Mar 25, 2021
I finally got around to using the RT Systems software and cable to program the West L.A. repeaters into my Yaesu FT-70D handheld.
I used the RepeaterBook Search to load the repeaters within 25 miles of me here in Venice, and then wrote them out to the radio. It was easy.
With the frequencies loaded, I'm listening as the radio scans all the local repeaters. I picked up several conversations at my desk inside, with just the rubber ducky antenna. Now I'm monitoring the closer Culver City repeater K6CCR, but not hearing anything yet.
And I can more easily monitor the Thursday WARC/LAERA Net on the Mount Wilson repeater N6CIZ. I don't know whether I'll hear it down here near the beach. I'll try going outside and try several of my antennas.
There's also the Wednesday WARC UHF Net on K6CCR. I expect that'll be easier to hear.
Update after the Thursday net: I had no trouble receiving the net on my handheld, even at my desk inside. A little less static when I went out in the front yard. I listened using all three of the handheld antennas I have: the rubber ducky that came with the handheld, a Diamond SRJ77CA, and even the little Diamond SRH805 I have for the PicoAPRS. They all worked equally well, so N6CIZ is more powerful than I thought. I didn't try to check in, maybe next week!
I have the full RepeaterBook database installed on my Android phones, too. (Apps: Android or iOS.) In an emergency outside of the Venice area, I might use that to look up a local repeater and key in the details to the radio. But when I'm here, the radio's memory is way easier. Of course, the radio's computer is powerful enough to search RepeaterBook directly, but it doesn't have enough memory to hold the whole database. When I travel in my VW camper through remote areas, I'd sure like to have a mobile rig that knows the local repeaters from just the GPS location!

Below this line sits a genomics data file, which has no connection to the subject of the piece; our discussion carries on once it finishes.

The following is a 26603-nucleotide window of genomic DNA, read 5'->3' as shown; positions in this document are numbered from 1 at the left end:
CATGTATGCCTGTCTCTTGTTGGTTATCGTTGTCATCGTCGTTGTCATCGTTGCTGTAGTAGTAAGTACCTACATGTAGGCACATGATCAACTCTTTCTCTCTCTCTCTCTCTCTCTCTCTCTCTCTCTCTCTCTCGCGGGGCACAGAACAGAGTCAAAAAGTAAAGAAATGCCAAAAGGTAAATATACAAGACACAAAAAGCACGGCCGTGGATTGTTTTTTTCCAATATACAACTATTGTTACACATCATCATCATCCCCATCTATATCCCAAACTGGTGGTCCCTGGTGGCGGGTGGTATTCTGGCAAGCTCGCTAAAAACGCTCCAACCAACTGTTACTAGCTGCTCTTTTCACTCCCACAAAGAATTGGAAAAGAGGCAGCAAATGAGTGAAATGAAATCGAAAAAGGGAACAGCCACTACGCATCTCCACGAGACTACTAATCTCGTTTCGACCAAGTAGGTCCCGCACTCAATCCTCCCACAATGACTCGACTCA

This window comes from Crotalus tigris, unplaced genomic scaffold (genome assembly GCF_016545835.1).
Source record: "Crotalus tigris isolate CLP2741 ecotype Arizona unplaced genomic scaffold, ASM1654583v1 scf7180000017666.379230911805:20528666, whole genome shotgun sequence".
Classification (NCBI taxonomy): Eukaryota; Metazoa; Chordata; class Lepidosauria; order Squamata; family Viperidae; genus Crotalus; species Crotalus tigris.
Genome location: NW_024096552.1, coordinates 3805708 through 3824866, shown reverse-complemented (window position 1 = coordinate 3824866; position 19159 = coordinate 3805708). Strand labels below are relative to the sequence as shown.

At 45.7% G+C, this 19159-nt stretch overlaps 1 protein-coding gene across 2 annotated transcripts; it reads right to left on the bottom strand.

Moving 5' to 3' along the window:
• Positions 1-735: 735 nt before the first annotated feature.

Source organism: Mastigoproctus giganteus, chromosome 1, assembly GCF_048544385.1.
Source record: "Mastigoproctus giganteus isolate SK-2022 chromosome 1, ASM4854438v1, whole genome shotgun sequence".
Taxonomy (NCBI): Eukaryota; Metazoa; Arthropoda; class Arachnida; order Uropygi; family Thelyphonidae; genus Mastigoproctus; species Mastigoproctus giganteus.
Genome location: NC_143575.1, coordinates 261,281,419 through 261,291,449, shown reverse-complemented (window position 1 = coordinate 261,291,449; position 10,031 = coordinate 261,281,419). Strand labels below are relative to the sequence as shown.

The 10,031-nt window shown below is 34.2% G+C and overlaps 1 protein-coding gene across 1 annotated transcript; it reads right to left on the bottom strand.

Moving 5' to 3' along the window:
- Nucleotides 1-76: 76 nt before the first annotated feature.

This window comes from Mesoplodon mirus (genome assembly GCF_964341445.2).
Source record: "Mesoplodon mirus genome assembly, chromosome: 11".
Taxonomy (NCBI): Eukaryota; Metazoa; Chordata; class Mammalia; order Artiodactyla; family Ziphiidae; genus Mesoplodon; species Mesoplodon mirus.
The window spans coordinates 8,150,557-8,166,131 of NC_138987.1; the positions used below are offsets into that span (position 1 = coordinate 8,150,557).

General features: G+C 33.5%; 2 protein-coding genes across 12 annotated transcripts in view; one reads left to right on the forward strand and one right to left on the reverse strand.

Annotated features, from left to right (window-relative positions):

It still bugs me that there seems to be no open source alternative to the RT Systems software. I haven't yet looked into whether Yaesu documents the hardware and software interface to do the programming. I don't know what the hardware in the RT Systems USB cable does to interface to the FT-70D's mic/phone jack, but it wouldn't be hard to put together with DIY parts.